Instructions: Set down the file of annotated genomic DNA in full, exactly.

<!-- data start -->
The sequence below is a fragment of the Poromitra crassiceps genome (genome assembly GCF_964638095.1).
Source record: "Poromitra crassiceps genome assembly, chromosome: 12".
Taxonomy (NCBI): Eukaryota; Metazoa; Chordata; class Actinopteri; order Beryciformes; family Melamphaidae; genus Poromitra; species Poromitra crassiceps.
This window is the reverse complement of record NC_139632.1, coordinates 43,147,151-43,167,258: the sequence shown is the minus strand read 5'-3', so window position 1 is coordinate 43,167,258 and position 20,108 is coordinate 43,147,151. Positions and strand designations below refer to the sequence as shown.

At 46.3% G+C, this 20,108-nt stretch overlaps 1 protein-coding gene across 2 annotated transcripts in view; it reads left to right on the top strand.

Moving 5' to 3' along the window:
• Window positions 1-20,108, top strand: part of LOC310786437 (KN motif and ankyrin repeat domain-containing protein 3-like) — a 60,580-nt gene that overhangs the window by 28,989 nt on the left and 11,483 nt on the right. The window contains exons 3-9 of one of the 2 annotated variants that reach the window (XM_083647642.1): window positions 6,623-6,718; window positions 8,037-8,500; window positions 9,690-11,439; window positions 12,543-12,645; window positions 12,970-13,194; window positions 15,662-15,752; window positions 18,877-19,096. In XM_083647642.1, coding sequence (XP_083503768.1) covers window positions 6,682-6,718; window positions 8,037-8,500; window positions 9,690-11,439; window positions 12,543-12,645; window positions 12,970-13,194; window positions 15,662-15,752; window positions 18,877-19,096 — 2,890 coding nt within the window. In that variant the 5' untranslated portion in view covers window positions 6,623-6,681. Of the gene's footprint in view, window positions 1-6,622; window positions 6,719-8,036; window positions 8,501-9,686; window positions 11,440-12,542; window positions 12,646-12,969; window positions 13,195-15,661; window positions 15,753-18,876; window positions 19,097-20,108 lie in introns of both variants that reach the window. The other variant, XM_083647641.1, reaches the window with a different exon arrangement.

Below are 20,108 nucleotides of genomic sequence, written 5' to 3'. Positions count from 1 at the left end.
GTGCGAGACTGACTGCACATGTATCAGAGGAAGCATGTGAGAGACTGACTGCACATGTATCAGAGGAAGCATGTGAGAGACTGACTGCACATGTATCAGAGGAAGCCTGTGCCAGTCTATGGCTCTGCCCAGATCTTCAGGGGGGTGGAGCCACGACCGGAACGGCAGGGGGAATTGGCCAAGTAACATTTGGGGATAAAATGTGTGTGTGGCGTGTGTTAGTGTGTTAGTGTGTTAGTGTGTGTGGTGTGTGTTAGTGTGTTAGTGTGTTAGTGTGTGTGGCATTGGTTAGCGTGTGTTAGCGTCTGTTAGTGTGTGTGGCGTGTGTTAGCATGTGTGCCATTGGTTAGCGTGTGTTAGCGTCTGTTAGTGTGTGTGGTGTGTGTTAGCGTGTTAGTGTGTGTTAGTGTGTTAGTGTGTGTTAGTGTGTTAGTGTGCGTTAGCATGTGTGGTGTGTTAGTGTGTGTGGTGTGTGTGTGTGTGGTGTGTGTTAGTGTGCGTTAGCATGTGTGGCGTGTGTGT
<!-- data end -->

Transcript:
The sequence below is a fragment of the Poromitra crassiceps genome (genome assembly GCF_964638095.1).
Source record: "Poromitra crassiceps genome assembly, chromosome: 12".
Taxonomy (NCBI): Eukaryota; Metazoa; Chordata; class Actinopteri; order Beryciformes; family Melamphaidae; genus Poromitra; species Poromitra crassiceps.
This window is the reverse complement of record NC_139632.1, coordinates 43,147,151-43,167,258: the sequence shown is the minus strand read 5'-3', so window position 1 is coordinate 43,167,258 and position 20,108 is coordinate 43,147,151. Positions and strand designations below refer to the sequence as shown.

At 46.3% G+C, this 20,108-nt stretch overlaps 1 protein-coding gene across 2 annotated transcripts in view; it reads left to right on the top strand.

Moving 5' to 3' along the window:
• Window positions 1-20,108, top strand: part of LOC310786437 (KN motif and ankyrin repeat domain-containing protein 3-like) — a 60,580-nt gene that overhangs the window by 28,989 nt on the left and 11,483 nt on the right. The window contains exons 3-9 of one of the 2 annotated variants that reach the window (XM_083647642.1): window positions 6,623-6,718; window positions 8,037-8,500; window positions 9,690-11,439; window positions 12,543-12,645; window positions 12,970-13,194; window positions 15,662-15,752; window positions 18,877-19,096. In XM_083647642.1, coding sequence (XP_083503768.1) covers window positions 6,682-6,718; window positions 8,037-8,500; window positions 9,690-11,439; window positions 12,543-12,645; window positions 12,970-13,194; window positions 15,662-15,752; window positions 18,877-19,096 — 2,890 coding nt within the window. In that variant the 5' untranslated portion in view covers window positions 6,623-6,681. Of the gene's footprint in view, window positions 1-6,622; window positions 6,719-8,036; window positions 8,501-9,686; window positions 11,440-12,542; window positions 12,646-12,969; window positions 13,195-15,661; window positions 15,753-18,876; window positions 19,097-20,108 lie in introns of both variants that reach the window. The other variant, XM_083647641.1, reaches the window with a different exon arrangement.

Below are 20,108 nucleotides of genomic sequence, written 5' to 3'. Positions count from 1 at the left end.
GTGCGAGACTGACTGCACATGTATCAGAGGAAGCATGTGAGAGACTGACTGCACATGTATCAGAGGAAGCATGTGAGAGACTGACTGCACATGTATCAGAGGAAGCCTGTGCCAGTCTATGGCTCTGCCCAGATCTTCAGGGGGGTGGAGCCACGACCGGAACGGCAGGGGGAATTGGCCAAGTAACATTTGGGGATAAAATGTGTGTGTGGCGTGTGTTAGTGTGTTAGTGTGTTAGTGTGTGTGGTGTGTGTTAGTGTGTTAGTGTGTTAGTGTGTGTGGCATTGGTTAGCGTGTGTTAGCGTCTGTTAGTGTGTGTGGCGTGTGTTAGCATGTGTGCCATTGGTTAGCGTGTGTTAGCGTCTGTTAGTGTGTGTGGTGTGTGTTAGCGTGTTAGTGTGTGTTAGTGTGTTAGTGTGTGTTAGTGTGTTAGTGTGCGTTAGCATGTGTGGTGTGTTAGTGTGTGTGGTGTGTGTGTGTGTGGTGTGTGTTAGTGTGCGTTAGCATGTGTGGCGTGTGTGT